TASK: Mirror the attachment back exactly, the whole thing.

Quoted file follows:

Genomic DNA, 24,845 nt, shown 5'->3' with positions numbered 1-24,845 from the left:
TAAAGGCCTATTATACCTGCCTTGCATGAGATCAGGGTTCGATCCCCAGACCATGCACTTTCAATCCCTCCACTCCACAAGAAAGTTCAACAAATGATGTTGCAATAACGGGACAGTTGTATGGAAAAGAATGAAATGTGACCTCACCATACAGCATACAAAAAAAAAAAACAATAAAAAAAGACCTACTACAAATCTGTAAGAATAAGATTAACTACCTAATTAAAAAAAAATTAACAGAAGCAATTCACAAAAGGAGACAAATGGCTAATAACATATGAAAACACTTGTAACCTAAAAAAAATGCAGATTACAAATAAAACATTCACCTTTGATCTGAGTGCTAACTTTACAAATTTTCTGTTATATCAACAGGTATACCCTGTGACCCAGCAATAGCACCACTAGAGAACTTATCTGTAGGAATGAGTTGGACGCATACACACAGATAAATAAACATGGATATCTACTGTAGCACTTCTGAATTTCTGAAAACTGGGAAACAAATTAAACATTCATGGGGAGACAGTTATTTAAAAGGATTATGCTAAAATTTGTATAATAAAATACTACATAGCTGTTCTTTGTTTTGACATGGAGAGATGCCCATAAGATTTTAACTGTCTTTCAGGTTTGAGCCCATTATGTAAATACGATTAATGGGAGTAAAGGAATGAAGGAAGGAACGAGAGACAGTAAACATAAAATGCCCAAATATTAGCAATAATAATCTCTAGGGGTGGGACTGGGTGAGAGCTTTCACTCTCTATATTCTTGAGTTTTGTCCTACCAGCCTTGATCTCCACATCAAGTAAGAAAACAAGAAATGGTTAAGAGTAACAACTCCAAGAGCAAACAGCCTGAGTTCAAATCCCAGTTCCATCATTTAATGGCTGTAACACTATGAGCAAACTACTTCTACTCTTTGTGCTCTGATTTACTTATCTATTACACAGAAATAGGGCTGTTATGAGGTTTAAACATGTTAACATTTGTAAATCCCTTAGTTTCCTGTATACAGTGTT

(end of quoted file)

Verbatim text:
Genomic DNA, 24,845 nt, shown 5'->3' with positions numbered 1-24,845 from the left:
TAAAGGCCTATTATACCTGCCTTGCATGAGATCAGGGTTCGATCCCCAGACCATGCACTTTCAATCCCTCCACTCCACAAGAAAGTTCAACAAATGATGTTGCAATAACGGGACAGTTGTATGGAAAAGAATGAAATGTGACCTCACCATACAGCATACAAAAAAAAAAAACAATAAAAAAAGACCTACTACAAATCTGTAAGAATAAGATTAACTACCTAATTAAAAAAAAATTAACAGAAGCAATTCACAAAAGGAGACAAATGGCTAATAACATATGAAAACACTTGTAACCTAAAAAAAATGCAGATTACAAATAAAACATTCACCTTTGATCTGAGTGCTAACTTTACAAATTTTCTGTTATATCAACAGGTATACCCTGTGACCCAGCAATAGCACCACTAGAGAACTTATCTGTAGGAATGAGTTGGACGCATACACACAGATAAATAAACATGGATATCTACTGTAGCACTTCTGAATTTCTGAAAACTGGGAAACAAATTAAACATTCATGGGGAGACAGTTATTTAAAAGGATTATGCTAAAATTTGTATAATAAAATACTACATAGCTGTTCTTTGTTTTGACATGGAGAGATGCCCATAAGATTTTAACTGTCTTTCAGGTTTGAGCCCATTATGTAAATACGATTAATGGGAGTAAAGGAATGAAGGAAGGAACGAGAGACAGTAAACATAAAATGCCCAAATATTAGCAATAATAATCTCTAGGGGTGGGACTGGGTGAGAGCTTTCACTCTCTATATTCTTGAGTTTTGTCCTACCAGCCTTGATCTCCACATCAAGTAAGAAAACAAGAAATGGTTAAGAGTAACAACTCCAAGAGCAAACAGCCTGAGTTCAAATCCCAGTTCCATCATTTAATGGCTGTAACACTATGAGCAAACTACTTCTACTCTTTGTGCTCTGATTTACTTATCTATTACACAGAAATAGGGCTGTTATGAGGTTTAAACATGTTAACATTTGTAAATCCCTTAGTTTCCTGTATACAGTGTT